From this method we can then individualise our aerobic programs to suit exactly the level of the subject which then helps to directly improve their health.
If you have any questions pop up throughout this blog please don't hesitate to ask.
Accredited Exercise Physiologist
Anterior Cruciate Ligament (ACL) rehabilitation and when is the best time to see an Exercise Physiologist?
An ACL injury can be a really horrible injury and happens a lot in contact ball sports but can also happen not participating in sport. After an ACL injury more than likely you would go see a doctor ( maybe a sports doctor) and there is a good chance he will do some tests on you around your knee to inform the course of action from there. If there is a suspected ACL injury you will be sent for some imaging to confirm the doctor's thoughts.
There is more than one course of action for you to take and this is dependent on your goals and what you want to get back too, this is for you and your doctor/surgeon to discuss.
We now know that an ACL reconstruction immediately following an ACL injury does not necessarily mean a better outcome furthermore surgery may not be the answer in individual cases as a favourable outcome can be achieved without surgery. Not to mention the option or ability to have surgery after trying rehabilitation alone first.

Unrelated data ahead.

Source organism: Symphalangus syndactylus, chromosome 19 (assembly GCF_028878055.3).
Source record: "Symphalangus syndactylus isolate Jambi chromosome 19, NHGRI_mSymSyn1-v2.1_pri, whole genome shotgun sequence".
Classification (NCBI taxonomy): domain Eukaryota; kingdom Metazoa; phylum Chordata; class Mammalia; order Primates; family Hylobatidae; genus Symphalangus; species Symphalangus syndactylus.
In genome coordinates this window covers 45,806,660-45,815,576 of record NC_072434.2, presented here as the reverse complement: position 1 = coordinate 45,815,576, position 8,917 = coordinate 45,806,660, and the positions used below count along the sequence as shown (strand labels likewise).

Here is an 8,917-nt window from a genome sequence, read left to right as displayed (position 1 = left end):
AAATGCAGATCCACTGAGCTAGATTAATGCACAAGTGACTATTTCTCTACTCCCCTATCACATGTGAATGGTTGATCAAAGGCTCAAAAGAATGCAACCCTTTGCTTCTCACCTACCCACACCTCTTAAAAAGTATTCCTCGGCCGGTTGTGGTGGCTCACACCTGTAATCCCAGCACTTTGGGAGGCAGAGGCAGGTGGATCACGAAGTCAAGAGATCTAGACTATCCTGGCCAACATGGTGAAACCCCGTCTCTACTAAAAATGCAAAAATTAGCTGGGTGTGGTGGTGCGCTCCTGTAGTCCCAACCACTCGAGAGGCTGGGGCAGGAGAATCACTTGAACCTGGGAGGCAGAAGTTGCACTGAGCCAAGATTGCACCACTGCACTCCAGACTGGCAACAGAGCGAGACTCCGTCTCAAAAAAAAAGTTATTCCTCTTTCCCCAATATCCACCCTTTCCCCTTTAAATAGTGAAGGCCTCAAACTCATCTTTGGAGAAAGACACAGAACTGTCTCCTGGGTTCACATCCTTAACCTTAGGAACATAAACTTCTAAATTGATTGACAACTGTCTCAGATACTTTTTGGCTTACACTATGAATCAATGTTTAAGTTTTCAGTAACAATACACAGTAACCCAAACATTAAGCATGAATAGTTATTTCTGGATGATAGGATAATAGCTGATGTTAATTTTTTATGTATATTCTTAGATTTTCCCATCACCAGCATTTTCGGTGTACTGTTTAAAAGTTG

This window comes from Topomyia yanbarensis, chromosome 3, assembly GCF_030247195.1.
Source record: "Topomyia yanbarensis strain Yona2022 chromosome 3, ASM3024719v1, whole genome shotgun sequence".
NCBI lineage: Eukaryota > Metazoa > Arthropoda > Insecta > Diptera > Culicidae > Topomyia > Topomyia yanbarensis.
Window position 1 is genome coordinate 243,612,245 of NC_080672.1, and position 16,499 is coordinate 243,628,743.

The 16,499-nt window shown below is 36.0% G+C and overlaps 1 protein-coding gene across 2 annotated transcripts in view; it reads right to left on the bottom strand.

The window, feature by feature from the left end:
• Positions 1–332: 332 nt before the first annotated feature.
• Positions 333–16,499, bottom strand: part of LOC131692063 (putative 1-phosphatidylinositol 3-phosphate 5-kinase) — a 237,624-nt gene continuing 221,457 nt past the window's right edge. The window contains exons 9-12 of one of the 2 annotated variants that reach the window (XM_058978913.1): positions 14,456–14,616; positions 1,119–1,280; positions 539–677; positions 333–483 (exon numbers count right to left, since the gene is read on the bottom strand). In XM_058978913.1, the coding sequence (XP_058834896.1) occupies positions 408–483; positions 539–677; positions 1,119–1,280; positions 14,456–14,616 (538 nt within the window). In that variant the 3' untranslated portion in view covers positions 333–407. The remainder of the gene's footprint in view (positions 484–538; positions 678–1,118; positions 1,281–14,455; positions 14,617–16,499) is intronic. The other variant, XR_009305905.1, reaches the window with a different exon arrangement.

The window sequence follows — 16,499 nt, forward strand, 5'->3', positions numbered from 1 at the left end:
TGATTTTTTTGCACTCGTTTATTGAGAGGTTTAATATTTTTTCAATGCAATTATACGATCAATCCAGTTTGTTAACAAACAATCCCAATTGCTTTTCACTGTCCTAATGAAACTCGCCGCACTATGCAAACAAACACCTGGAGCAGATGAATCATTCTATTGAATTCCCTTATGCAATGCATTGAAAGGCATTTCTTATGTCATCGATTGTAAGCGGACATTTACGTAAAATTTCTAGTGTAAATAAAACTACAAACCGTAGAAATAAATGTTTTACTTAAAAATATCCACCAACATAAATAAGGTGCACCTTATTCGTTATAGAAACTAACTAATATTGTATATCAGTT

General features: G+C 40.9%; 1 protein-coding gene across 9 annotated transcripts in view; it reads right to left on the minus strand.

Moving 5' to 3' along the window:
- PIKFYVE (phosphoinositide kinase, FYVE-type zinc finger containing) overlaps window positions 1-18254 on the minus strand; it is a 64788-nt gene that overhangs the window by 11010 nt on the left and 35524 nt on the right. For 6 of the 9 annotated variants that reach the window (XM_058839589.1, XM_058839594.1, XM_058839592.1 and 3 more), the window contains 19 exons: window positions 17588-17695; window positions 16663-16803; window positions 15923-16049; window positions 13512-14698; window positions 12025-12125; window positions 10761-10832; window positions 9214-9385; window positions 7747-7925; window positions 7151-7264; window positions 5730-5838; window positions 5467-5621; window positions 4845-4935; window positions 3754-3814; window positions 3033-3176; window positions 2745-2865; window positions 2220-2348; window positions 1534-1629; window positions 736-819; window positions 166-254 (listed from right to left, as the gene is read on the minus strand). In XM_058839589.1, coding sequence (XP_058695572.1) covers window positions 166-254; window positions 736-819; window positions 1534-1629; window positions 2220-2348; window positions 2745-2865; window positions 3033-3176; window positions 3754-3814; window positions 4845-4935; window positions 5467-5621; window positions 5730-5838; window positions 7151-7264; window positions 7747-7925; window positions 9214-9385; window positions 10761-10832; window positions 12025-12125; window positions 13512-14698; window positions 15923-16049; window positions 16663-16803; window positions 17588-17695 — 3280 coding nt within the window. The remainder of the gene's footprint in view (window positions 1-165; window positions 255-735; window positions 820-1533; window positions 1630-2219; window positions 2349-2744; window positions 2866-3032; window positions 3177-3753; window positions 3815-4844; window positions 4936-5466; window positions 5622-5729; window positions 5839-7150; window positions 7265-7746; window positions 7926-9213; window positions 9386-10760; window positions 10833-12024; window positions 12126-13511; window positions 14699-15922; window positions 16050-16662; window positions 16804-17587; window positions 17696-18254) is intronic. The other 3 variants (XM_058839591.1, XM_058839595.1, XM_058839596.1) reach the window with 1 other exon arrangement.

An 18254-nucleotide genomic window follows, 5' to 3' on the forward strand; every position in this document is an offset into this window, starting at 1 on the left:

As EP’s we can work with physios and the treating doctor or surgeon to provide care and a path for rehabilitation back to what you love doing!
What is the ACL and ACL injury?
The ACL is a ligament in the knee that provides crucial stability to the knee joint. As seen in the picture below it is in the middle of the knee attaching from the thigh bone to the shinbone. The ACL prevents the shinbone from moving forward on the thigh bone.
An ACL injury is a tear/rupture or strain of the ligament from some form of forceful impact that strains the ACL more than its current capacity.
Other injuries commonly happen with an ACL injury, some examples of these may be meniscus injuries, trauma to cartilage, some bone trauma, injuries to other ligaments and some trauma to the joint capsule itself. These other injuries also affect injury prognosis and rehabilitation.
A major factor in ACL rehabilitation is that the process should be outcome based, rather than time based. This means the progression should be based on achieving outcomes that we understand mean readiness for the next phase. This means that specific and valid outcome measures are being used to track progress and guide rehabilitation.
Furthermore the program for rehabilitation should be specific to the injured person, everyone's injury is different, everyone responds differently to treatment and everyone has different goals they want to achieve following injury or surgery.